Almost a month after the Gaborone Industrial Court ordered Botswana Railways to establish an appeals board to hear grievances arising from its restructuring process, the three-member body has yet to be constituted. The board, which will be chaired by BR’s chief executive officer, will be made up of three members, one a staff union representative. Judging by the correspondence between the management and the staff union and given the history of their relations, another round of litigation could be on the horizon.
The Botswana Railways Amalgamated Workers Union (BRAWU) has nominated its chairperson, Gaebepe Molaodi, to represent it on the appeals board. Conversely, management takes the view that her personal circumstances make her unsuitable to assume such role. While she had indicated desire to stay on as an employee, Molaodi was retrenched through the involuntary exit scheme that started in December last year. The appeals board being constituted will hear and determine grievances from employees who, like herself, having opted to remain as employees are instead required to leave BR employ.
The position of BR management is that Molaodi’s membership of the board would pose two problems. “The first problem is that if she is going to lodge an appeal, then she cannot sit in the appeals board as she will be conflicted to do so. The second problem is that if she does not intend to appeal, it means that she accepts the position of BR to not remain in the employ of Botswana Railways and as such, she will cease to be an employee of Botswana Railways with effect from what would have been the last day to lodge an appeal. This also means that she will not be eligible to hold membership of BRAWU,” states the human resources manager, Isaac Gaolekane, in a letter to BRAWU.
The latter didn’t take kindly to the letter’s request that it should nominate someone else. The union’s position is that Molaodi can only be conflicted in said manner only when her own case is being heard. “Only then will she recuse herself and BRAWU will be represented by Mr. Tsenang Bathu Nfila,” reads a letter by the latter who is the union’s general secretary. BR stuck to its guns, noting that Molaodi should recuse herself to avoid any potential for conflict of interest and that, for the sake of consistency, it would be undesirable to reconstitute board in instances when she has to recuse herself. Reacting to such concern, BRAWU said that who represents it on the board is its own (and not management’s) prerogative.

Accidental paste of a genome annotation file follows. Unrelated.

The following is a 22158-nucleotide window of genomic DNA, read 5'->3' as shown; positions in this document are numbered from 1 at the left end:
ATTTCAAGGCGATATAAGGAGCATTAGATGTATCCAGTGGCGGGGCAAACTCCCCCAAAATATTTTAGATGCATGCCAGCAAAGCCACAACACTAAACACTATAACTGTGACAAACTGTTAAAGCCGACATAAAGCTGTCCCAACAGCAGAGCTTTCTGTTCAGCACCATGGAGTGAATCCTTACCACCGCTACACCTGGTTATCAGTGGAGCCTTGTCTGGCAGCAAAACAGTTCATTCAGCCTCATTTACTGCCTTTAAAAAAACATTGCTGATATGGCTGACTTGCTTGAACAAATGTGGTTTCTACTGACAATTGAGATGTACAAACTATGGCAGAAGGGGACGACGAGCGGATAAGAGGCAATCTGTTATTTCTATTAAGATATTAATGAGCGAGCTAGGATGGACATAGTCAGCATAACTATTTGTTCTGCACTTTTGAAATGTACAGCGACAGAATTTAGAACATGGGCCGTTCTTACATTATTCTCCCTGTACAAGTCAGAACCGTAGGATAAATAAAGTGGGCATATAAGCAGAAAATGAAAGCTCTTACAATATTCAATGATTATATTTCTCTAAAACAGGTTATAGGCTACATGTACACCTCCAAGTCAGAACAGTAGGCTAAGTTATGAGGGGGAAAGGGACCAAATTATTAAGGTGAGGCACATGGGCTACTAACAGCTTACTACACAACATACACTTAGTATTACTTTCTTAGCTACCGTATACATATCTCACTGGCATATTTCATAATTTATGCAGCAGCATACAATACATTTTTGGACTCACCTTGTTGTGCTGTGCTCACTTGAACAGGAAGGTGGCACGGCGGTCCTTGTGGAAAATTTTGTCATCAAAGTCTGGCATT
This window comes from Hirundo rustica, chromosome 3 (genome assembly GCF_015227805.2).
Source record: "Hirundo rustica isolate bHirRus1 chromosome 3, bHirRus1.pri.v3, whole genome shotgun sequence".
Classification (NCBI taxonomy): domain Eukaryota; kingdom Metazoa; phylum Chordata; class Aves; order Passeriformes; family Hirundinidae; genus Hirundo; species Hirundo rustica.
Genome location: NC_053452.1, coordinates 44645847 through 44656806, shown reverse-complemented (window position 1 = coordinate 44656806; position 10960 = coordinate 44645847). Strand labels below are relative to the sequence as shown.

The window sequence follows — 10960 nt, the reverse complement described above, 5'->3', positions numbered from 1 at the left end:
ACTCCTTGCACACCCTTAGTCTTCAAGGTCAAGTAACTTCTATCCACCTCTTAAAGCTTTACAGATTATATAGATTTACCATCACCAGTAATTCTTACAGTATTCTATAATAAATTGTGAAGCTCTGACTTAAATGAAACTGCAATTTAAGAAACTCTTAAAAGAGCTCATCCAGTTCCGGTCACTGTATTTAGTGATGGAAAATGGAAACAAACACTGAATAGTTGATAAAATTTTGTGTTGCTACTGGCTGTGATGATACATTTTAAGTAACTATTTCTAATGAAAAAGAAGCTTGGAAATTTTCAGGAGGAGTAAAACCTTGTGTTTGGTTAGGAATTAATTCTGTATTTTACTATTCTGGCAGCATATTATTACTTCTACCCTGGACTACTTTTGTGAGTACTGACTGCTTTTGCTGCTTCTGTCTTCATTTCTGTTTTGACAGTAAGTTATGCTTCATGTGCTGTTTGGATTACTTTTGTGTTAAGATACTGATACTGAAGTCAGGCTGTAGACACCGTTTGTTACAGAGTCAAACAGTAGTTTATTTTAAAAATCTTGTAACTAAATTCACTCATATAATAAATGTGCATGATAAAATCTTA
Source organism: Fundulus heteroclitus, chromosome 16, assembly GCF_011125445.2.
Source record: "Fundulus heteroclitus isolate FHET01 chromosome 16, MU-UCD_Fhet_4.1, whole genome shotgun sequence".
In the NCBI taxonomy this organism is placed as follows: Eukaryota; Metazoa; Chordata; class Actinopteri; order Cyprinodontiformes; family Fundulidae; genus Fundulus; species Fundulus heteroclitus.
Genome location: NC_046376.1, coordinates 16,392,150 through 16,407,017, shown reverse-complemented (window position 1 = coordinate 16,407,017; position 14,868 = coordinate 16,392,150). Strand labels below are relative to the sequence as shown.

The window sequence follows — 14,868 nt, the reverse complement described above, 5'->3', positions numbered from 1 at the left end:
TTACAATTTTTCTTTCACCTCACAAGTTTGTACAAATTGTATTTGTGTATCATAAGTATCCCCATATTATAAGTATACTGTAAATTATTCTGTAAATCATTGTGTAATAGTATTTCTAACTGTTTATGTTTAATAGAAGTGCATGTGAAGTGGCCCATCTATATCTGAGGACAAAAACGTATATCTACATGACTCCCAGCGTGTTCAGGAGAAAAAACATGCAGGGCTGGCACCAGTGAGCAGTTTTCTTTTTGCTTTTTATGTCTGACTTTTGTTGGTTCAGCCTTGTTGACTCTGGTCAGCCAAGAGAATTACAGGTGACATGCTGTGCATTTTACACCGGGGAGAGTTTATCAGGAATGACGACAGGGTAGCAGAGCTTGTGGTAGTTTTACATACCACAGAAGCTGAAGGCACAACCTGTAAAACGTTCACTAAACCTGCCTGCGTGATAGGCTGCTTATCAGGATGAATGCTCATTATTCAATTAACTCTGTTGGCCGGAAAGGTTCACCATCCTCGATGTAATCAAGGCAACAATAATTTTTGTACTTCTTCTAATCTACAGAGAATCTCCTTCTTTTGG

Then it sought to turn the tables on BR by stating that “management should rather be concerned about the conflict of interest that arises when the CEO, or any of his directors, is chairing the appeals board that is hearing appeals against his decisions.” The union charges that BR is wilfully bending agreed-upon process rules and hints at legal trouble down the road by stating in a letter that, “management will be notified shortly of BRAWU’s next step relative to this matter, and other equally serious matters regarding management violation of policy and the law.”